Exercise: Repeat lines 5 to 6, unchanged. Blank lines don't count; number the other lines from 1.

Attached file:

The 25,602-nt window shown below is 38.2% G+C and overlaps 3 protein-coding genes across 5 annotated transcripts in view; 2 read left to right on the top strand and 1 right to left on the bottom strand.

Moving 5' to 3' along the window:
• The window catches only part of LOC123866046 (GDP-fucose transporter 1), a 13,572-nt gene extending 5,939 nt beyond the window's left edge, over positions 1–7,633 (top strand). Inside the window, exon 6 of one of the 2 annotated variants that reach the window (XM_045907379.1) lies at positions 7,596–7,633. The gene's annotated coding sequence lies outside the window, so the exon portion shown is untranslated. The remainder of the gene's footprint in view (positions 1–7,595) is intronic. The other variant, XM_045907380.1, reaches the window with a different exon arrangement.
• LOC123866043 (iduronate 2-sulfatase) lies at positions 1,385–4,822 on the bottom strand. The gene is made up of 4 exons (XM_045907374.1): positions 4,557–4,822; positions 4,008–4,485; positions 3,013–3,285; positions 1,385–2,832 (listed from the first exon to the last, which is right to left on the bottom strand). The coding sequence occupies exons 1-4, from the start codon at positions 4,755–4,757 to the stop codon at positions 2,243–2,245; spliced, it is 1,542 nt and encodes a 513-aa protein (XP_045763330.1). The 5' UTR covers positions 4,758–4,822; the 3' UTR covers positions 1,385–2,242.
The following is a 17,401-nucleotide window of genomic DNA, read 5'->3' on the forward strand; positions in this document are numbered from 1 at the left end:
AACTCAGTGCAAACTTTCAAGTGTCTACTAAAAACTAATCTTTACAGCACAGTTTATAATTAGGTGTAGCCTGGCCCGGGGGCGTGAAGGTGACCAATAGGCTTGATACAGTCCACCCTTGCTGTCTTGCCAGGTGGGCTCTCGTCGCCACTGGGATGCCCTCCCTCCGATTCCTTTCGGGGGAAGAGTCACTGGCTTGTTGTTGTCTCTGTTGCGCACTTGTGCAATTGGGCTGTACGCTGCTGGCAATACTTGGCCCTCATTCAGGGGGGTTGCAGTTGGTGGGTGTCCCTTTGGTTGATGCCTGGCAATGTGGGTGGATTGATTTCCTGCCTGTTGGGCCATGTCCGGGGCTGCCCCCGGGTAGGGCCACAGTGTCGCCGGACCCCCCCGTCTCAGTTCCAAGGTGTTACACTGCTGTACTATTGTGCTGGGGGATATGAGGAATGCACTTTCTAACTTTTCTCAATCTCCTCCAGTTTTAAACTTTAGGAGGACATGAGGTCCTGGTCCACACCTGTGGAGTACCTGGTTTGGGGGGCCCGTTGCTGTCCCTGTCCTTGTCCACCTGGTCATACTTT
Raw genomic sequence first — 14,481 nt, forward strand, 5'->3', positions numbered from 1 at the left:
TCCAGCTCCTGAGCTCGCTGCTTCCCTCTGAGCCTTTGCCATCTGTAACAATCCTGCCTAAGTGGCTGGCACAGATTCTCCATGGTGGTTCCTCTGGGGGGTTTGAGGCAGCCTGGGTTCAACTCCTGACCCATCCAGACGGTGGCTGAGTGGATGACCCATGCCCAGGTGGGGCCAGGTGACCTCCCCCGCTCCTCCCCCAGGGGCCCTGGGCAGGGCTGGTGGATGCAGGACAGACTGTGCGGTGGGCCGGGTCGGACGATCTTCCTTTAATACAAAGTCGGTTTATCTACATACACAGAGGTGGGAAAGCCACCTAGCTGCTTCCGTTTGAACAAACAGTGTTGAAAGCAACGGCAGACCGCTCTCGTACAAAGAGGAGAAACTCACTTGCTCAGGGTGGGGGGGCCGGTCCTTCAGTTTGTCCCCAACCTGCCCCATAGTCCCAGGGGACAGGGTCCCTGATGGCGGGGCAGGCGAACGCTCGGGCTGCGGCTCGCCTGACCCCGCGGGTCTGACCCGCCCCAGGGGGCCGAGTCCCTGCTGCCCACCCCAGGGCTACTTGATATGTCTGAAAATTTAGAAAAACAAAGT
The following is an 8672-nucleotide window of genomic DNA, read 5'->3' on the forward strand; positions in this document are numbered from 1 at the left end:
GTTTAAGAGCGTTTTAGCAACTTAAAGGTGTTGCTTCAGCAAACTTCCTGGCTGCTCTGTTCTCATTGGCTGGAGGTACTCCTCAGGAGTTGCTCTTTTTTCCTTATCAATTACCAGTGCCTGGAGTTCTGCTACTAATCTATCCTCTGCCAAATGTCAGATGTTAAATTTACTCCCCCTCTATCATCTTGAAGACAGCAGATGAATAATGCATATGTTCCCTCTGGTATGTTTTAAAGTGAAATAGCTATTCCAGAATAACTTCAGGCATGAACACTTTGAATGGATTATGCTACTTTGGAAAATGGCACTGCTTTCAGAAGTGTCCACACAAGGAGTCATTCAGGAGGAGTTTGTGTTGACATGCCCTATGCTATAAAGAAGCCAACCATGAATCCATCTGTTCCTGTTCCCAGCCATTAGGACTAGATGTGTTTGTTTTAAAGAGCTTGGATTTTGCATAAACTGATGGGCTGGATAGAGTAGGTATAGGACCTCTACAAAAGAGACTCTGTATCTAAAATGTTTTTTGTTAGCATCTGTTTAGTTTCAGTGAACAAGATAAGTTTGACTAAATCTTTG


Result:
The following is a 17,401-nucleotide window of genomic DNA, read 5'->3' on the forward strand; positions in this document are numbered from 1 at the left end:
AACTCAGTGCAAACTTTCAAGTGTCTACTAAAAACTAATCTTTACAGCACAGTTTATAATTAGGTGTAGCCTGGCCCGGGGGCGTGAAGGTGACCAATAGGCTTGATACAGTCCACCCTTGCTGTCTTGCCAGGTGGGCTCTCGTCGCCACTGGGATGCCCTCCCTCCGATTCCTTTCGGGGGAAGAGTCACTGGCTTGTTGTTGTCTCTGTTGCGCACTTGTGCAATTGGGCTGTACGCTGCTGGCAATACTTGGCCCTCATTCAGGGGGGTTGCAGTTGGTGGGTGTCCCTTTGGTTGATGCCTGGCAATGTGGGTGGATTGATTTCCTGCCTGTTGGGCCATGTCCGGGGCTGCCCCCGGGTAGGGCCACAGTGTCGCCGGACCCCCCCGTCTCAGTTCCAAGGTGTTACACTGCTGTACTATTGTGCTGGGGGATATGAGGAATGCACTTTCTAACTTTTCTCAATCTCCTCCAGTTTTAAACTTTAGGAGGACATGAGGTCCTGGTCCACACCTGTGGAGTACCTGGTTTGGGGGGCCCGTTGCTGTCCCTGTCCTTGTCCACCTGGTCATACTTT